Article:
Social Media for Revenue

Upping your posts to use better content on social media is probably on your to-do list, but remember the idea of measuring and reporting engagement is outdated. I mean participation as in clicks, likes, and shares. Change your focus to conversions, you optimize your content for the right reasons and you use social media as sales pro!

Does engagement drive conversions or does it drive just a single one time click, like, share, or view? What do they buy? Do they give you their info for something you provide? Probably not. You can change that!

Now, most companies, nonprofits, universities, and government agencies use social media already. The problem is that they want a commitment to their brand but clicks and likes are what they get and measure.

It is time to establish a unique story strategy instead and implement the right distribution of it and not in social media only!

It used to be that you could just buy your engagement, but now Facebook and Instagram are more complicated and expensive, and an ever-growing number of advertisers make it clear that no matter how much you boost a post or advertise – your impressions are decreasing and therefore the engagement metrics also. Something needs to change, and it better be a big game changer.

The game changer is when you measure by sales conversions!

So if you compose your story to be relevant to your “real” audience,
place it where they live online by defining when, where, how, and what of their micro-moments online. Then measure phone calls, website conversions, revenue generated and # of sales, you know you have the best possible content strategy.

How do you get there?

By working with the customers’ data, create personas and get to know them because it is a waste of time to send out your content if you have not defined your audience this way.

It might seem like a big gamble to try to reach your newly created personas where you predicted they live online if you have not tried it before, however, by combining good content with this strategy it will off with converted traffic on your site, not just traffic!

Also, don’t be so attached to large numbers in your data like visits, that you will not implement a content strategy that you cannot wholly measure. If your sales or up and revenue increases, isn’t that a better way to measure your success, anyway?


Who is the real audience? Use your customer data to make the story relevant to them!


The product you’ve created solves the audience’s problem, and they can’t find it anywhere else.


Only use the platforms your audiences use. The reliability of Facebook, Instagram, Linkedin, and blogs make them worth the amount of effort to produce good content for these sites, usually. But look at the latest data about social media platform use by age and other demographics before you invest your time on one that might not be the right one.

Here is a WordStream article with 2018 data on social media platforms and helpful social media stats. Two items of note: WordStream loves to be your guide on all things digital, so it’s a going to have a pretty rosy outlook in every article. Also, this is a lot of info so email me if you’d like more help with choosing your platforms.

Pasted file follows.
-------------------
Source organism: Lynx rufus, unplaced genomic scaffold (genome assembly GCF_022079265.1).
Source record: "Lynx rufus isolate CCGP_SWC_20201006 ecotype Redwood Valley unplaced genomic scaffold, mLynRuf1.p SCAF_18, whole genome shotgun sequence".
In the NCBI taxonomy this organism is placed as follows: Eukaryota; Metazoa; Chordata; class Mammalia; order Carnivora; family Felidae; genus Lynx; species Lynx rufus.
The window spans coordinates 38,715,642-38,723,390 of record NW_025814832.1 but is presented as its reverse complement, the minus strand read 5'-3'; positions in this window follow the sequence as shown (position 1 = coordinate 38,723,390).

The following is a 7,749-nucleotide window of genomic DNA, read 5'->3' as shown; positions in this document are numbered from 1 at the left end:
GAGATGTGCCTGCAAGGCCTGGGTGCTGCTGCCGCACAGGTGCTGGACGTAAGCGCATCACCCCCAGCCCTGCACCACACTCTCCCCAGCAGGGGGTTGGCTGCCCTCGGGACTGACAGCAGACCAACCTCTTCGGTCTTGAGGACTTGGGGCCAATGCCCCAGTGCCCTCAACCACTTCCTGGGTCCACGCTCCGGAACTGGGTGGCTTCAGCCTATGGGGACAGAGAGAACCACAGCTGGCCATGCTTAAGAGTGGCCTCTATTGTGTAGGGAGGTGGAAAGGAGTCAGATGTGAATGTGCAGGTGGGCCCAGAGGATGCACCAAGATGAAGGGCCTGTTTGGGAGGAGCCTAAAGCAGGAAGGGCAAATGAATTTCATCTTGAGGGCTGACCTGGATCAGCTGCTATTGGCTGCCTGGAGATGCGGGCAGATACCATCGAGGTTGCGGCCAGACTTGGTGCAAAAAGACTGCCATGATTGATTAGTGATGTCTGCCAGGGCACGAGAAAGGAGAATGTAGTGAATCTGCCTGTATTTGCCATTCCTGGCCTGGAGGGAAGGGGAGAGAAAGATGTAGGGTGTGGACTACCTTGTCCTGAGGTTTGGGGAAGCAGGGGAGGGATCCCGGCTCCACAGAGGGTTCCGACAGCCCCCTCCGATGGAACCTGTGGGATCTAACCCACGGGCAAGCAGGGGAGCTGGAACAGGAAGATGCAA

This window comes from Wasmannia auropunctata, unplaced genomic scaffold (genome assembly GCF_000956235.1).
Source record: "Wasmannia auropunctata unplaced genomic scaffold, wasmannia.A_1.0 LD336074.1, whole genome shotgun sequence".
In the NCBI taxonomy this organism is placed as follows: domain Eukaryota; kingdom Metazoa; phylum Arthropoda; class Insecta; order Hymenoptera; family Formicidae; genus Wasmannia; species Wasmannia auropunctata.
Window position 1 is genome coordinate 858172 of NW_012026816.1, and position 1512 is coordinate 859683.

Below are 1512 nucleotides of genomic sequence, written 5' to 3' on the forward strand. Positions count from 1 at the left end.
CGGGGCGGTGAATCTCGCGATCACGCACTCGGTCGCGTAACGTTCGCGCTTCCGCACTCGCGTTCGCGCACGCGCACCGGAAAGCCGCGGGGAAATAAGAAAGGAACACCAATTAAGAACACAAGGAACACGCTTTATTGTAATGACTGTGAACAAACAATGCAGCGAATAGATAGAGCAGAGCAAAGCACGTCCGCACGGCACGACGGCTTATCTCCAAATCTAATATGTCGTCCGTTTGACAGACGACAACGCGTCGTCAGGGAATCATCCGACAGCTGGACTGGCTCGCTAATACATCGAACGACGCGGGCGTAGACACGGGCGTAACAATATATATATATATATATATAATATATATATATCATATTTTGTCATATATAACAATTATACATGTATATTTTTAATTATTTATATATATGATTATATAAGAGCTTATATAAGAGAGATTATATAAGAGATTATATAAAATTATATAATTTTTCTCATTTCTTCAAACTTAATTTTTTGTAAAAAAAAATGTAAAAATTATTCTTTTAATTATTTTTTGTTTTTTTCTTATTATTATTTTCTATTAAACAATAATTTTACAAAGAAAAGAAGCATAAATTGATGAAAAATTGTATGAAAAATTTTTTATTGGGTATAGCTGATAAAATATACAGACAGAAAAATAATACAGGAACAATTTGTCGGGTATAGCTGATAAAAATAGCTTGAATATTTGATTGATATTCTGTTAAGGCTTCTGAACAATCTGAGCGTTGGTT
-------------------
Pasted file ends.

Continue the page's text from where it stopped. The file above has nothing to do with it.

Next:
Or just be on the safe side if your audience is under 35, go with Youtube as at least one of your platforms and then try out Facebook, Instagram, Twitter, and Snapchat, depending on the best customers personas you created.

Reuse the videos you’ve created for Youtube on those other platforms. TEST and Learn!

Number of posts

When? You should post as often as is appropriate for each platform but the cadence for posting is based on your donor and buyer persona strategies also.

From HubSpot a description of personas, “Donor Personas are fictional representations of your ideal donors. They are based on real data about donor demographics and donor behavior, along with educated speculation about their personal histories, inspirations, and concerns.”

“A buyer persona is a semi-fictional representation of your ideal customer based on market research and real data about your existing customers. When creating your buyer persona(s), consider including customer demographics, behavior patterns, motivations, and goals. The more detailed you are, the better.”

Informed speculation might mean going out on a limb. That’s a good thing. Taking a chance means you’re either going to fail big time or make a game-changing event happen for your marketing. The problem with most marketing is that they want to be safe, conservative and not take a chance. It’s up to you, but superb marketing is going out on that limb and using data to help make sure it’s the right one. 🙂

What? Relevant Content for Inbound Marketing and Sales

Almost all of the businesses know they need to make content that is attractive to their market. But there is usually no overall plan. Make the program simple for example use content for each part of the funnel: awareness, consideration, and decision.

If you have an editorial calendar, you still have to offer new content, relevant content and findable content to drive engagement.

The old Content strategy is seasonal or factual in some way that is unique to your company or organization. It tells the story over and over but should now add easily digestible bites that emphases the best parts of your story at each level of the funnel change the story based on where the persona is in the buying process, in other words, address the specific need for each one.
The new Content strategy has to post often enough, and even daily is not too often for most organizations. For example, VT AAA Flight school plan is to post three different posts a day with each one a different part of the funnel for flight school persons searching for information in the research, preference, and conversion stages.